In this review, we gave an overview of the work mostly done in the Voth group that was highly motivated by the important contributions of Tom Pollard to understand the essential structural and chemical aspects of the actin cytoskeleton. We have discussed the use of various simulation techniques to understand the key structural and chemical features of actin, which are associated with biological processes occurring at different scales such as actin filament polymerization, the hydrolysis of bound nucleotide ATP and phosphate release. These simulation techniques include detailed atomistic simulations and advanced free energy sampling techniques to understand structural transformation of actin subunits, advanced coarse-graining methods such as ED-CG, hENM, and the UCG to model actin at various resolutions of coarse-graining, and hybrid quantum mechanics/molecular mechanics approach to study ATP hydrolysis. Furthermore, we summarized the modeling of actin binding proteins such as the Arp2/3 complex and formin to have a molecular level understanding of the fundamental mechanisms affecting the architecture of actin network at different length and time scales by using these methods. Many of these studies were a direct result of a collaboration with Tom Pollard and his group or inspired by informal interactions with him.
Modulating the Chemical Transport Properties of a Transmembrane Antiporter via Alternative Anion Flux
CIC is a family of proteins crucial to the homeostasis of ion concentrations and pH gradients in bacteria as well as in the human body. ClC-ec1, as a prototypical ClC protein, exchanges Cl– for H+ across the membrane. Other polyatomic anions, such as NO3– and SCN–, are also permeable through the protein, but with partially or entirely uncoupled H+ flux. In this work, we characterized the potential of mean forces of the proton transport (PT) process in ClC-ec1 and the essential mechanism of H+ transport affected by the alternative anion flux. We revealed that the energy barrier is related to the water connectivity along the PT pathway in the presence of the excess proton, which is significantly affected by the nature of the bound anion. This piece of work shows how chemical engineering can regulate PT in proteins by changing the hydration behavior.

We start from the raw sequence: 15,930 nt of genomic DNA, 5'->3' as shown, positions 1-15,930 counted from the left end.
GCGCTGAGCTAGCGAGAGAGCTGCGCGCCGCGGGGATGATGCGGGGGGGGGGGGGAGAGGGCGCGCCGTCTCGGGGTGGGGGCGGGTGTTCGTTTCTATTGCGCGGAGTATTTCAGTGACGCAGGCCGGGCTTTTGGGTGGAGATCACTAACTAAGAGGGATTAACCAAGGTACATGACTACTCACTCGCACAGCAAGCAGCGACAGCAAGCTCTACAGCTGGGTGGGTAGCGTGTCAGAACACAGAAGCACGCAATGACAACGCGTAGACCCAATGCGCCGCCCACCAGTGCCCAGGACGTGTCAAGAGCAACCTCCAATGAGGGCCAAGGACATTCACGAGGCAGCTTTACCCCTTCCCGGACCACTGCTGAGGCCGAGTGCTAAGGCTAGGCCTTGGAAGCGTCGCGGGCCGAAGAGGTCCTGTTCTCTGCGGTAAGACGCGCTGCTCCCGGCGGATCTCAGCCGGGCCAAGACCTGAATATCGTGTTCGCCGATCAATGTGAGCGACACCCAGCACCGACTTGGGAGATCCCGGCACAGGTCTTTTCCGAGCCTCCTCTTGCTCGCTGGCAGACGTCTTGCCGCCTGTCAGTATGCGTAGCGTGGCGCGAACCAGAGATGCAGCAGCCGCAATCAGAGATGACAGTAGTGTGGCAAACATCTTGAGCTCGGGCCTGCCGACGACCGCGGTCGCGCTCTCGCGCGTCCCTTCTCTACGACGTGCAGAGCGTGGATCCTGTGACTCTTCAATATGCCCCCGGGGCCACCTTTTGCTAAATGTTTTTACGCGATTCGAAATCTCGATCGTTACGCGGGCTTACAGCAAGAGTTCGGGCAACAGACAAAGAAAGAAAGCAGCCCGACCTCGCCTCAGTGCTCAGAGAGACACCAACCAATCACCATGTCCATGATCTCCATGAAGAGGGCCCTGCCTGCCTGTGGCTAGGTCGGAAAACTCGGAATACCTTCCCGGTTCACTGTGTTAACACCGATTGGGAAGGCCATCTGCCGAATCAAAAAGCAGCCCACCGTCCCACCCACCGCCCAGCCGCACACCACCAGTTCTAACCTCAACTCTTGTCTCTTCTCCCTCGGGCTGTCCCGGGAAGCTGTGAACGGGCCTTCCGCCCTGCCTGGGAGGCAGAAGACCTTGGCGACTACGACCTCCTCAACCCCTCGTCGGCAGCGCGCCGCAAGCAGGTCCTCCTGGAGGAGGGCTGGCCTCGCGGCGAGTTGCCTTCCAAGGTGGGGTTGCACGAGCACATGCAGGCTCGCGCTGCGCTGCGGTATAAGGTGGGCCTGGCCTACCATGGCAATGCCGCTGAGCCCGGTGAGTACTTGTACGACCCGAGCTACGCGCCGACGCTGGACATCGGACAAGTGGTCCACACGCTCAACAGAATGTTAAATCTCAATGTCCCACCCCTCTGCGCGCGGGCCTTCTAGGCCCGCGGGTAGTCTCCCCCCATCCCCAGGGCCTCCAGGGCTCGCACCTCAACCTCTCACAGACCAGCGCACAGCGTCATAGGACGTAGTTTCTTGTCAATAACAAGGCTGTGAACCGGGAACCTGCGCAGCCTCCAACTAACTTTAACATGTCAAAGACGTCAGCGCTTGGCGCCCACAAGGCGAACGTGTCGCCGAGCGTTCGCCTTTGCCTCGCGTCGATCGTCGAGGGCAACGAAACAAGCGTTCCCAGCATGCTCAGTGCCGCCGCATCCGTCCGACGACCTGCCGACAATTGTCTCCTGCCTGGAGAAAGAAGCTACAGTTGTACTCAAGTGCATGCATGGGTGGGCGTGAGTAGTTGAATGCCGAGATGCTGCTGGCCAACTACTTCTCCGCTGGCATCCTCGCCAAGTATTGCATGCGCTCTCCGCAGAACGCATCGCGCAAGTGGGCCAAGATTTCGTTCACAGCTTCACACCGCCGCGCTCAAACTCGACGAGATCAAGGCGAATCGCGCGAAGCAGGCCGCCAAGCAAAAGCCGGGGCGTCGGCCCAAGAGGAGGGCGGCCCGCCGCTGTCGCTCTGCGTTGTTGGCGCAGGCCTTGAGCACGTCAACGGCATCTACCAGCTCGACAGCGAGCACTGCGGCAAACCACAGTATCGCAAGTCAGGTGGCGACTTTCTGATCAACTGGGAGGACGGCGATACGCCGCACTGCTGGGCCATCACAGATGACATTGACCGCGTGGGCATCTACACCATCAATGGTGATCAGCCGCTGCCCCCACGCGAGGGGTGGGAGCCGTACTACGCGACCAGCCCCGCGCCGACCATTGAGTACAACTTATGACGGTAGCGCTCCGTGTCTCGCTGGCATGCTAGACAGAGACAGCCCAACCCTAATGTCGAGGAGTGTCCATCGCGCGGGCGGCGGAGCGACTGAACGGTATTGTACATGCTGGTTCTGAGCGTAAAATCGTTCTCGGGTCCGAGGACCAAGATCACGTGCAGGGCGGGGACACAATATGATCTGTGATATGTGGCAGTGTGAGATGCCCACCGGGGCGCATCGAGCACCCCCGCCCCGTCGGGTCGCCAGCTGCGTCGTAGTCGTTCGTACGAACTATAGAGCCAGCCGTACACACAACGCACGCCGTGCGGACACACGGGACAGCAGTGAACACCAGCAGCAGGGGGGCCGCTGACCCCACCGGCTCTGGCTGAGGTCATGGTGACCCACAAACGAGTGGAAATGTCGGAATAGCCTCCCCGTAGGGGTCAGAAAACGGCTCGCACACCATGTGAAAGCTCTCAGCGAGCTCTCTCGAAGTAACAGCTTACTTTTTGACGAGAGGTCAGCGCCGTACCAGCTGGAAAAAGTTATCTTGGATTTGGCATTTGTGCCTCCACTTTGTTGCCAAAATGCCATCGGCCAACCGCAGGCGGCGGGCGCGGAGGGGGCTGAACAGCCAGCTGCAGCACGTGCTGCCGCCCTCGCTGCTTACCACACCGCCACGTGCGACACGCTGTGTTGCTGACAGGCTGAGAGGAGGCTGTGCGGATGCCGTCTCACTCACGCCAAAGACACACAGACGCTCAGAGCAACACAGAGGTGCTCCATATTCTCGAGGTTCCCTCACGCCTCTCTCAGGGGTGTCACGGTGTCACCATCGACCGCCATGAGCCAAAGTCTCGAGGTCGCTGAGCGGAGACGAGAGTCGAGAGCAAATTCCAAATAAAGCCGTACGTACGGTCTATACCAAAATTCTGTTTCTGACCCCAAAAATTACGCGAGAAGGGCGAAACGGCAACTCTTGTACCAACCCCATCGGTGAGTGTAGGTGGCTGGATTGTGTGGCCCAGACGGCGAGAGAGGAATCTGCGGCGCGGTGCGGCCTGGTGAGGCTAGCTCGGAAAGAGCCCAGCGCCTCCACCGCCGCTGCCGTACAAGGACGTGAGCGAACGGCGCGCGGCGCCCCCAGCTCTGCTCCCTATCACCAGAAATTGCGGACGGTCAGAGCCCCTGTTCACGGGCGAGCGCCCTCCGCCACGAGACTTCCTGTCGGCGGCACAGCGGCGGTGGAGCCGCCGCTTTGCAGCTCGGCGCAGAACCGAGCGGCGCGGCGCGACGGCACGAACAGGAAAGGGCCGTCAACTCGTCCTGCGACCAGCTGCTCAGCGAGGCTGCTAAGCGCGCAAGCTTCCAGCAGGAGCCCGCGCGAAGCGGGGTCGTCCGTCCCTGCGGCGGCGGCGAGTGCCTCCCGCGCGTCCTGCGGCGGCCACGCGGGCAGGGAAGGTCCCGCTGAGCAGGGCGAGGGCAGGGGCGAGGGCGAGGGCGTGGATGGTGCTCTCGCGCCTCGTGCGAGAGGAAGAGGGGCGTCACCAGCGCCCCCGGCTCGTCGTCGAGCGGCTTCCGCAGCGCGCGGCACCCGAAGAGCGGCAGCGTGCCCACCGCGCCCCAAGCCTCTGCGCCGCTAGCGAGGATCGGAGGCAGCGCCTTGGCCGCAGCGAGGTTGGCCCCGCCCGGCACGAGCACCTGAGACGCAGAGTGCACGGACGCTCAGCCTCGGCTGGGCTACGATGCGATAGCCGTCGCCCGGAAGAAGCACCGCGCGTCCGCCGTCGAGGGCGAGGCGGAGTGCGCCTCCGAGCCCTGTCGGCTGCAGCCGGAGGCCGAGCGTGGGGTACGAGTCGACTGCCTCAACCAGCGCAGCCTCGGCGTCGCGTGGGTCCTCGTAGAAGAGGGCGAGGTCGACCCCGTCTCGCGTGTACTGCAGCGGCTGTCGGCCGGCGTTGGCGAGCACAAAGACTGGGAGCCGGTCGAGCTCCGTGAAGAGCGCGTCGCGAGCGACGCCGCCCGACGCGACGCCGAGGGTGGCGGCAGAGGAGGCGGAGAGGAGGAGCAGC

Reproducibility in the coarse-grained model is essential, especially when vital information below the CG resolution is lost during the CG process. In the case of a two-site methanol molecule, this problem becomes apparent since the hydrogen-bonding topology (either donor or acceptor) among -OH beads is lost, resulting in inaccurate local structures. To surmount this challenge, we apply the Ultra-Coarse-Grained (UCG) theory to construct a high-fidelity CG model with implicit hydrogen-bonding. Since hydrogen bonding is a local phenomenon, the internal states of the hydrogen-bonding participating CG sites are determined by the local density of the CG sites. This strategy is then applied to two different hydrogen bonding motifs: chain-like and ring-like. For both motifs including amino acid building blocks, the UCG models show better structural correlations (pair, triplet, and local number density) compared to the conventional MS-CG models. These results strongly suggest that the UCG theory can significantly improve the reproducibility of the CG model in the complex condensed system.
In this work, we built up the first rigorous bridge between atomistic and supramolecular mesoscopic models of fluids. A delicate dynamic coarse-graining mapping scheme, whose idea originates from the centroidal Voronoi tesellation algorithm in computational geometry, was designed to account for the microscopic momentum transport that governs the fluid motion at mesoscale. Besides, a systematic parameterization method based on Mori-Zwanzig formalism was developed and faithfully reproduces the statistical and dynamical characteristics of the coarse-grained trajectory. The new dynamical coarse-grained mapping scheme and the parameterization protocol open up an avenue for direct bottom-up construction of mesoscopic models of complex fluids in a Lagrangian description.
Molecular transport through membranes: Accurate permeability coefficients from multidimensional potentials of mean force and local diffusion constants
Estimating the permeability coefficient of small molecules through lipid bilayer membranes plays an essential role in the development of effective drug candidates. However, the absolute permeability coefficients obtained from pre-existing computer simulation methods are usually off by orders of magnitude, mostly due to the poor convergence of permeation free energy profiles and over-simplified diffusion models. To overcome these obstacles, we describe the permeation process using multiple reaction coordinates and estimate the permeability along the minimum free energy path of the multidimensional potential of mean force. A combination of cutting-edge metadynamics enhanced sampling techniques, and improved representation of the permeation process leads to a considerably more accurate estimation of permeability coefficients compared to pre-existing methods.